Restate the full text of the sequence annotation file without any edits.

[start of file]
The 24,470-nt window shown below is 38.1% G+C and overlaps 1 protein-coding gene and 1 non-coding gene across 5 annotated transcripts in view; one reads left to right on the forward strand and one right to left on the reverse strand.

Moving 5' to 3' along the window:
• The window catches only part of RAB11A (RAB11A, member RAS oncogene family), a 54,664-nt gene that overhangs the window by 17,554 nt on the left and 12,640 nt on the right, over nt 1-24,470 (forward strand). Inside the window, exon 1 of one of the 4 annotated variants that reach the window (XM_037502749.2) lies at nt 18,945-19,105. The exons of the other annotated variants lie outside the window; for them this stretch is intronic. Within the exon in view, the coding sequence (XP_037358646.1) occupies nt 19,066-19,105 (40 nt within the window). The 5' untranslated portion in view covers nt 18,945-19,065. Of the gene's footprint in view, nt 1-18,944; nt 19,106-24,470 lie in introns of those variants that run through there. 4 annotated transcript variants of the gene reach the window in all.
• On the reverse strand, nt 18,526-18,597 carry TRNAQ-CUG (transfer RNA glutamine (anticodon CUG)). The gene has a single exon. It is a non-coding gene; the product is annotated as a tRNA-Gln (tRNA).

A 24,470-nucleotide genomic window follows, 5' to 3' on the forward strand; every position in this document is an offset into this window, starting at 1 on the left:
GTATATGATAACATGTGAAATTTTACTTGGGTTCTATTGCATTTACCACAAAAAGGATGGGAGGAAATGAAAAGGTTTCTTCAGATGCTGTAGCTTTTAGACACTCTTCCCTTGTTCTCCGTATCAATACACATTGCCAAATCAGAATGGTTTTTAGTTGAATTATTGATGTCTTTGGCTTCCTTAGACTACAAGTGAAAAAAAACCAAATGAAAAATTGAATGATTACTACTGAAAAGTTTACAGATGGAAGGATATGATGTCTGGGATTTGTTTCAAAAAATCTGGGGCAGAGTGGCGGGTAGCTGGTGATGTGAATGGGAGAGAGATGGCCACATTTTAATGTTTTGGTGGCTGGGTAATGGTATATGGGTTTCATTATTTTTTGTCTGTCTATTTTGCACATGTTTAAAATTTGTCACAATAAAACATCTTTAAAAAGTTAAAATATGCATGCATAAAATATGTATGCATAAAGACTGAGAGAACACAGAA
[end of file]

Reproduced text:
The 24,470-nt window shown below is 38.1% G+C and overlaps 1 protein-coding gene and 1 non-coding gene across 5 annotated transcripts in view; one reads left to right on the forward strand and one right to left on the reverse strand.

Moving 5' to 3' along the window:
• The window catches only part of RAB11A (RAB11A, member RAS oncogene family), a 54,664-nt gene that overhangs the window by 17,554 nt on the left and 12,640 nt on the right, over nt 1-24,470 (forward strand). Inside the window, exon 1 of one of the 4 annotated variants that reach the window (XM_037502749.2) lies at nt 18,945-19,105. The exons of the other annotated variants lie outside the window; for them this stretch is intronic. Within the exon in view, the coding sequence (XP_037358646.1) occupies nt 19,066-19,105 (40 nt within the window). The 5' untranslated portion in view covers nt 18,945-19,065. Of the gene's footprint in view, nt 1-18,944; nt 19,106-24,470 lie in introns of those variants that run through there. 4 annotated transcript variants of the gene reach the window in all.
• On the reverse strand, nt 18,526-18,597 carry TRNAQ-CUG (transfer RNA glutamine (anticodon CUG)). The gene has a single exon. It is a non-coding gene; the product is annotated as a tRNA-Gln (tRNA).

A 24,470-nucleotide genomic window follows, 5' to 3' on the forward strand; every position in this document is an offset into this window, starting at 1 on the left:
GTATATGATAACATGTGAAATTTTACTTGGGTTCTATTGCATTTACCACAAAAAGGATGGGAGGAAATGAAAAGGTTTCTTCAGATGCTGTAGCTTTTAGACACTCTTCCCTTGTTCTCCGTATCAATACACATTGCCAAATCAGAATGGTTTTTAGTTGAATTATTGATGTCTTTGGCTTCCTTAGACTACAAGTGAAAAAAAACCAAATGAAAAATTGAATGATTACTACTGAAAAGTTTACAGATGGAAGGATATGATGTCTGGGATTTGTTTCAAAAAATCTGGGGCAGAGTGGCGGGTAGCTGGTGATGTGAATGGGAGAGAGATGGCCACATTTTAATGTTTTGGTGGCTGGGTAATGGTATATGGGTTTCATTATTTTTTGTCTGTCTATTTTGCACATGTTTAAAATTTGTCACAATAAAACATCTTTAAAAAGTTAAAATATGCATGCATAAAATATGTATGCATAAAGACTGAGAGAACACAGAA